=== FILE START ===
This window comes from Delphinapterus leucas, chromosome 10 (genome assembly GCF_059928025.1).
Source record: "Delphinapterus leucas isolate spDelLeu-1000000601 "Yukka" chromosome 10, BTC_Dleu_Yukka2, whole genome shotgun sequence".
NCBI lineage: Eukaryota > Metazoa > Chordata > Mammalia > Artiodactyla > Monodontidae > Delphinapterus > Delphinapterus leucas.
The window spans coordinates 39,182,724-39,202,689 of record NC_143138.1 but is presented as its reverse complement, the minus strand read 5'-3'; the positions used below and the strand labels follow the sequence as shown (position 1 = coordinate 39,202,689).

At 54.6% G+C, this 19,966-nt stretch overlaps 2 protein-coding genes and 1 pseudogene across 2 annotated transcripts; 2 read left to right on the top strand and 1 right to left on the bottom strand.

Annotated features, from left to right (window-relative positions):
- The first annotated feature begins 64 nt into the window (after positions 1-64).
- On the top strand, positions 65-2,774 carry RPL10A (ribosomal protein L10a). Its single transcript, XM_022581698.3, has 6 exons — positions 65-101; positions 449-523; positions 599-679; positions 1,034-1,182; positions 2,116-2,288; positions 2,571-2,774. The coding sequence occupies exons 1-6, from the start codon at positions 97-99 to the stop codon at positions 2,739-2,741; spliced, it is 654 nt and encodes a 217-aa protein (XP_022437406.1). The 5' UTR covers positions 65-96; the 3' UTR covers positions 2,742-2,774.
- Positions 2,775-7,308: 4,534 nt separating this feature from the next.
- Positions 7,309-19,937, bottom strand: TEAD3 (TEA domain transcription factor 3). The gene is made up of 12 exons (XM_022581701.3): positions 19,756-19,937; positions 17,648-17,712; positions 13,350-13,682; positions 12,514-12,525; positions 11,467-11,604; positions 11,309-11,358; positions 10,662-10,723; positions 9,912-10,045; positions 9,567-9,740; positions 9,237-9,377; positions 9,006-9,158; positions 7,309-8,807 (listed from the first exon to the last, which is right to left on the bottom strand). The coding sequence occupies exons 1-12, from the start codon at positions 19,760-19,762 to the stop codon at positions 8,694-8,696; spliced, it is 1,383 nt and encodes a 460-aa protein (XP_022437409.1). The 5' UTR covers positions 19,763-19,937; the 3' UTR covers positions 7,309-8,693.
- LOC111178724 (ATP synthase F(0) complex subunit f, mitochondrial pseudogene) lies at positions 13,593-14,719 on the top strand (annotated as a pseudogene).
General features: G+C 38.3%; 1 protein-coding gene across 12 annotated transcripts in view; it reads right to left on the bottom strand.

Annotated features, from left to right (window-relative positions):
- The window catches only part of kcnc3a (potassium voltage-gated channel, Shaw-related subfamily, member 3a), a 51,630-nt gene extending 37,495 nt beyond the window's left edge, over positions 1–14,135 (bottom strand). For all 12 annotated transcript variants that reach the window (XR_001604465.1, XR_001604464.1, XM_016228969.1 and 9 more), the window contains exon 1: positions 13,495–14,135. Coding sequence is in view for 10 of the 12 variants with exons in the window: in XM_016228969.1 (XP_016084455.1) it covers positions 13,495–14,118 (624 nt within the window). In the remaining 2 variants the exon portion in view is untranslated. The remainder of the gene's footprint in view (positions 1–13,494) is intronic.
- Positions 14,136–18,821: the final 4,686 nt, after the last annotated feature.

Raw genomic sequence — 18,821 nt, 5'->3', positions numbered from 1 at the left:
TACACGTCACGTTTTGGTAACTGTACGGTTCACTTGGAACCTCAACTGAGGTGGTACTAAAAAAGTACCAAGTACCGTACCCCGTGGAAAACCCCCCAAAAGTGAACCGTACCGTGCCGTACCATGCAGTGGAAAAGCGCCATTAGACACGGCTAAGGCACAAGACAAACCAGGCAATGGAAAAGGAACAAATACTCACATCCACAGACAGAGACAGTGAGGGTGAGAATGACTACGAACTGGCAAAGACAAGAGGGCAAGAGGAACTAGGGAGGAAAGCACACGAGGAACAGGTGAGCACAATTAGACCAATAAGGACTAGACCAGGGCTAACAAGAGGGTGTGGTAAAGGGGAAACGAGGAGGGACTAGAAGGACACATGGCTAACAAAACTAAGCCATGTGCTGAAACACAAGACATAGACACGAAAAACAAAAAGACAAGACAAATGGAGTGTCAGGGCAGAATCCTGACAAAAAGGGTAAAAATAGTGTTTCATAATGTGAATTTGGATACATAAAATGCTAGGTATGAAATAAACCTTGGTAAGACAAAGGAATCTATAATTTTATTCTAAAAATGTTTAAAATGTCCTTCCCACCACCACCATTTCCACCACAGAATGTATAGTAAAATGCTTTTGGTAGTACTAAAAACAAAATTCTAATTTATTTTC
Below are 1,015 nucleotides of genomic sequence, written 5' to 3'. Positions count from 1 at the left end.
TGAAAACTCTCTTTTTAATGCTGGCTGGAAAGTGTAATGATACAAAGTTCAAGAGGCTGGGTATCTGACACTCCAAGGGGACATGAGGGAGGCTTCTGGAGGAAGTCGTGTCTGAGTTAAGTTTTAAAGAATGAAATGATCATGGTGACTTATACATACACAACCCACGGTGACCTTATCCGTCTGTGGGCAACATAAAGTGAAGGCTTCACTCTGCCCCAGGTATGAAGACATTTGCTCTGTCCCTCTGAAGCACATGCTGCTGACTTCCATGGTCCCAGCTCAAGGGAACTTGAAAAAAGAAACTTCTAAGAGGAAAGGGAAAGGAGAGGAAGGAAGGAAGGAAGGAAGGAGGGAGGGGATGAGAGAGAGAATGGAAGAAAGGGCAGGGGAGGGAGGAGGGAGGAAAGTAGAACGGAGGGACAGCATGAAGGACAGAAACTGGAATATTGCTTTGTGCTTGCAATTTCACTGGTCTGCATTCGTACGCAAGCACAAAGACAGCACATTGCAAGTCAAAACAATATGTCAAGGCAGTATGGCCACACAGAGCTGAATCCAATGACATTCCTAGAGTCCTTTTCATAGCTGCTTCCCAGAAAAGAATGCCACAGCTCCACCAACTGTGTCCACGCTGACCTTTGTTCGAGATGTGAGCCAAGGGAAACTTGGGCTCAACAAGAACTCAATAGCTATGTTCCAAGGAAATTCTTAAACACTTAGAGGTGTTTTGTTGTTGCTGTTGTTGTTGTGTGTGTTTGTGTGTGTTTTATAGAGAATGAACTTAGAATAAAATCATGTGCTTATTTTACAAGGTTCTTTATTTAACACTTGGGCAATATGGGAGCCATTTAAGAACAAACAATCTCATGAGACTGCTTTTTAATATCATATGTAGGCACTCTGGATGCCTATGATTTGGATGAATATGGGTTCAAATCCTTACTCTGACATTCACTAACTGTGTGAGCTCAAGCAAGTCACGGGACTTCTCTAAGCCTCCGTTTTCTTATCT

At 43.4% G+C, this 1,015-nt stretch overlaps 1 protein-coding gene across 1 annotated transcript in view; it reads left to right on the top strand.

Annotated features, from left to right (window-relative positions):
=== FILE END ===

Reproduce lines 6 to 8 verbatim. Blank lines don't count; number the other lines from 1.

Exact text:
Annotated features, from left to right (window-relative positions):
- The first annotated feature begins 64 nt into the window (after positions 1-64).
- On the top strand, positions 65-2,774 carry RPL10A (ribosomal protein L10a). Its single transcript, XM_022581698.3, has 6 exons — positions 65-101; positions 449-523; positions 599-679; positions 1,034-1,182; positions 2,116-2,288; positions 2,571-2,774. The coding sequence occupies exons 1-6, from the start codon at positions 97-99 to the stop codon at positions 2,739-2,741; spliced, it is 654 nt and encodes a 217-aa protein (XP_022437406.1). The 5' UTR covers positions 65-96; the 3' UTR covers positions 2,742-2,774.